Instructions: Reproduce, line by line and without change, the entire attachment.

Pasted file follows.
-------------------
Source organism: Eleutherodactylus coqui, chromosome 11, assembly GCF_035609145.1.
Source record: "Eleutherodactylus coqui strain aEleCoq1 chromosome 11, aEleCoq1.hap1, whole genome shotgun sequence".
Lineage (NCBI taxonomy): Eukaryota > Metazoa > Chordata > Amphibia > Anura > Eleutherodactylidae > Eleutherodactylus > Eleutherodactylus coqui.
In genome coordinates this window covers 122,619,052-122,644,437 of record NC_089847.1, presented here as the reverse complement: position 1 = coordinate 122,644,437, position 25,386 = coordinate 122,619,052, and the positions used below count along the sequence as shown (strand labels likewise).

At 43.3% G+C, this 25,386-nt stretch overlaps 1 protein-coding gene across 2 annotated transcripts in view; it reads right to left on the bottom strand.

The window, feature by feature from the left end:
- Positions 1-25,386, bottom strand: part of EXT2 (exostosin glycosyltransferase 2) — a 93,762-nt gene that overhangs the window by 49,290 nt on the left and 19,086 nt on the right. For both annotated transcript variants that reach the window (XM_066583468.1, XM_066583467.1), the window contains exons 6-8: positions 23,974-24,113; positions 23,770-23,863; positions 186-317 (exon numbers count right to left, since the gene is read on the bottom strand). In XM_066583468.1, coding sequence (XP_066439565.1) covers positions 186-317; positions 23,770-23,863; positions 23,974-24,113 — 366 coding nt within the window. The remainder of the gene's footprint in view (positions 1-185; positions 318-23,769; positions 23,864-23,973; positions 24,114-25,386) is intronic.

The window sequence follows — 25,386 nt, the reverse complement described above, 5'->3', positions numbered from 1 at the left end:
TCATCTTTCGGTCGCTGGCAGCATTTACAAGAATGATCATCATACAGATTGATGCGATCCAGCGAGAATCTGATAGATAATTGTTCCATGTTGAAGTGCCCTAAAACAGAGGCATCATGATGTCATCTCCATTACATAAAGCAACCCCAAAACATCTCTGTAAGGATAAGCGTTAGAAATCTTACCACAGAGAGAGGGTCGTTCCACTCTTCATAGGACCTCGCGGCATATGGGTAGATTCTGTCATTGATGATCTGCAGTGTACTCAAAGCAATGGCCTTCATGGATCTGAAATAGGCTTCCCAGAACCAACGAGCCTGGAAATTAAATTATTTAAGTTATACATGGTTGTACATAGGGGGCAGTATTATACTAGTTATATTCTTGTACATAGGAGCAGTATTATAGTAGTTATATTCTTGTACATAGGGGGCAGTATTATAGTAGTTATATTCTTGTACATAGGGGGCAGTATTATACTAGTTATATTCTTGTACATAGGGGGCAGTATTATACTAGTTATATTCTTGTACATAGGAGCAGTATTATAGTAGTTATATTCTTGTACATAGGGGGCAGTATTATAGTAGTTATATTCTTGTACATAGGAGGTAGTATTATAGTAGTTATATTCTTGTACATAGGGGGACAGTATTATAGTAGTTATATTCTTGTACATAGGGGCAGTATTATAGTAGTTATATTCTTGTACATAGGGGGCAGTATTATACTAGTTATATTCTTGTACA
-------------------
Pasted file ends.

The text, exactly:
Source organism: Eleutherodactylus coqui, chromosome 11, assembly GCF_035609145.1.
Source record: "Eleutherodactylus coqui strain aEleCoq1 chromosome 11, aEleCoq1.hap1, whole genome shotgun sequence".
Lineage (NCBI taxonomy): Eukaryota > Metazoa > Chordata > Amphibia > Anura > Eleutherodactylidae > Eleutherodactylus > Eleutherodactylus coqui.
In genome coordinates this window covers 122,619,052-122,644,437 of record NC_089847.1, presented here as the reverse complement: position 1 = coordinate 122,644,437, position 25,386 = coordinate 122,619,052, and the positions used below count along the sequence as shown (strand labels likewise).

At 43.3% G+C, this 25,386-nt stretch overlaps 1 protein-coding gene across 2 annotated transcripts in view; it reads right to left on the bottom strand.

The window, feature by feature from the left end:
- Positions 1-25,386, bottom strand: part of EXT2 (exostosin glycosyltransferase 2) — a 93,762-nt gene that overhangs the window by 49,290 nt on the left and 19,086 nt on the right. For both annotated transcript variants that reach the window (XM_066583468.1, XM_066583467.1), the window contains exons 6-8: positions 23,974-24,113; positions 23,770-23,863; positions 186-317 (exon numbers count right to left, since the gene is read on the bottom strand). In XM_066583468.1, coding sequence (XP_066439565.1) covers positions 186-317; positions 23,770-23,863; positions 23,974-24,113 — 366 coding nt within the window. The remainder of the gene's footprint in view (positions 1-185; positions 318-23,769; positions 23,864-23,973; positions 24,114-25,386) is intronic.

The window sequence follows — 25,386 nt, the reverse complement described above, 5'->3', positions numbered from 1 at the left end:
TCATCTTTCGGTCGCTGGCAGCATTTACAAGAATGATCATCATACAGATTGATGCGATCCAGCGAGAATCTGATAGATAATTGTTCCATGTTGAAGTGCCCTAAAACAGAGGCATCATGATGTCATCTCCATTACATAAAGCAACCCCAAAACATCTCTGTAAGGATAAGCGTTAGAAATCTTACCACAGAGAGAGGGTCGTTCCACTCTTCATAGGACCTCGCGGCATATGGGTAGATTCTGTCATTGATGATCTGCAGTGTACTCAAAGCAATGGCCTTCATGGATCTGAAATAGGCTTCCCAGAACCAACGAGCCTGGAAATTAAATTATTTAAGTTATACATGGTTGTACATAGGGGGCAGTATTATACTAGTTATATTCTTGTACATAGGAGCAGTATTATAGTAGTTATATTCTTGTACATAGGGGGCAGTATTATAGTAGTTATATTCTTGTACATAGGGGGCAGTATTATACTAGTTATATTCTTGTACATAGGGGGCAGTATTATACTAGTTATATTCTTGTACATAGGAGCAGTATTATAGTAGTTATATTCTTGTACATAGGGGGCAGTATTATAGTAGTTATATTCTTGTACATAGGAGGTAGTATTATAGTAGTTATATTCTTGTACATAGGGGGACAGTATTATAGTAGTTATATTCTTGTACATAGGGGCAGTATTATAGTAGTTATATTCTTGTACATAGGGGGCAGTATTATACTAGTTATATTCTTGTACA